Nav: Home

Rescuers often driven by emotion

June 11, 2019

Scientists from James Cook University and Royal Life Saving Society - Australia have found reason can go out the window when people's family members, children and pets are in trouble in the water, and people should be better trained in water rescue skills.

JCU's Associate Professor Richard Franklin was part of a study that examined successful rescues, and drownings where someone had died trying to rescue another in trouble in the water.

He said many drowning prevention organisations emphasise the need for people to think about whether they can safely complete a rescue before they attempt it.

"What we have found is that about half of all those being rescued were close family or friends of the rescuer, and half were aged under 10 years. It's possible that thoughts of self-preservation go out the window when the potential drowning victim is from these groups," Dr Franklin said.

He said that seventeen rescuers drowned between 2002 and 2017 while trying to rescue children, while another six who died between January 2006 and December 2015 were trying to rescue a dog.

He said another piece of information was also important.

"About 14 % of the people who had completed a rescue were either current or former lifeguards, and none of them drowned in the attempt. This was almost certainly due to their training and experience," he said.

Dr Franklin said the scientists were calling for skills on safe rescues and effective resuscitation to be taught in high schools and regularly renewed.

"It's best to use primary prevention methods - targeted interventions such as concentrating on specific age groups, locations or activities - to prevent drownings, but we think secondary prevention measures such as rescues and resuscitation are also important for reducing the drowning toll," he said.

Amy Peden, Senior Research Fellow with Royal Life Saving Society - Australia, and an author of the paper, encouraged people to learn resuscitation and consider participating in a Bronze Medallion course.

"Most of those in our study were unprepared for undertaking rescues and often acted in the heat of the moment, to rescue a loved one. Having the skills to act in an emergency is vital to reducing the risk and avoiding an all too common scenario, the rescuer who drowns," she said.
-end-
Background:

In Australia an average of 281 people die from drowning annually and, on average, a further 474 are hospitalised due to non- fatal drowning.

Forty-two (82.4%) of those who drowned while performing a rescue were male.

People aged 25-34 years (27.5%) and 35-44 years (25.5%) were the leading age groups who drowned while performing a rescue.

The World Health Organisation estimates there are 372,000 drowning deaths per annum globally.

James Cook University

Related Children Articles:

Children living in countryside outperform children living in metropolitan area in motor skills
Residential density is related to children's motor skills, engagement in outdoor play and organised sports. that Finnish children living in the countryside spent more time outdoors and had better motor skills than their age peers in the metropolitan area.
Hispanic and black children more likely to miss school due to eczema than white children
In a study that highlights racial disparities in the everyday impact of eczema, new research shows Hispanic and black children are more likely than white children to miss school due to the chronic skin disease.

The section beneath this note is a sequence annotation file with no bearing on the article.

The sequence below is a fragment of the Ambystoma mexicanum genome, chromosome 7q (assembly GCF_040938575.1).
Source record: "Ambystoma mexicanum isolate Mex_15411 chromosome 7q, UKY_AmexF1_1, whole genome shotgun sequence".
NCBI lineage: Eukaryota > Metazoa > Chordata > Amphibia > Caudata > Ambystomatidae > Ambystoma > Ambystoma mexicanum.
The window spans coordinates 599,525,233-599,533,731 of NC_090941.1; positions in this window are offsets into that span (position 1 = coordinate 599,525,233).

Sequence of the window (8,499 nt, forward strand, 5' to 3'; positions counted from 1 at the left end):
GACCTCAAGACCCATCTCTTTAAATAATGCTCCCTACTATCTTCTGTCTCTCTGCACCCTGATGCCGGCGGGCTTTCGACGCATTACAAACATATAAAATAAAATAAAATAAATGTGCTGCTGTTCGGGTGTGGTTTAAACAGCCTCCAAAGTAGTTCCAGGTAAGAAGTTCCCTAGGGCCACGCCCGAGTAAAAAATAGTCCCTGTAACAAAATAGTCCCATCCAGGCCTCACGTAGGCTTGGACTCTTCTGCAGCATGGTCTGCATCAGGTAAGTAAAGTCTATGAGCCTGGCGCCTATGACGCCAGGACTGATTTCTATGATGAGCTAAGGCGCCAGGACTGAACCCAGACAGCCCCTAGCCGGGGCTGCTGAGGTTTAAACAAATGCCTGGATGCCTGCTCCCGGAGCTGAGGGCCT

Children, their parents, and health professionals often underestimate children's higher weight status
More than half of parents underestimated their children's classification as overweight or obese -- children themselves and health professionals also share this misperception, according to new research being presented at this year's European Congress on Obesity (ECO) in Glasgow, UK (April 28-May 1).
Children with autism are in 'in-tune' with mom's feelings like other children
New research addresses limitations of prior autism spectrum disorder (ASD) studies on facial emotion recognition by using five distinct facial emotions in unfamiliar and familiar (mom) faces to test the influence of familiarity in children with and without ASD.
Fractures in children often indicate abuse
Physical abuse in children often remains undetected. Atypical fractures may indicate such abuse.
More Children News and Children Current Events

Best Science Podcasts 2019

We have hand picked the best science podcasts for 2019. Sit back and enjoy new science podcasts updated daily from your favorite science news services and scientists.
Now Playing: TED Radio Hour

Rethinking Anger
Anger is universal and complex: it can be quiet, festering, justified, vengeful, and destructive. This hour, TED speakers explore the many sides of anger, why we need it, and who's allowed to feel it. Guests include psychologists Ryan Martin and Russell Kolts, writer Soraya Chemaly, former talk radio host Lisa Fritsch, and business professor Dan Moshavi.
Now Playing: Science for the People

#537 Science Journalism, Hold the Hype
Everyone's seen a piece of science getting over-exaggerated in the media. Most people would be quick to blame journalists and big media for getting in wrong. In many cases, you'd be right. But there's other sources of hype in science journalism. and one of them can be found in the humble, and little-known press release. We're talking with Chris Chambers about doing science about science journalism, and where the hype creeps in. Related links: The association between exaggeration in health related science news and academic press releases: retrospective observational study Claims of causality in health news: a randomised trial This...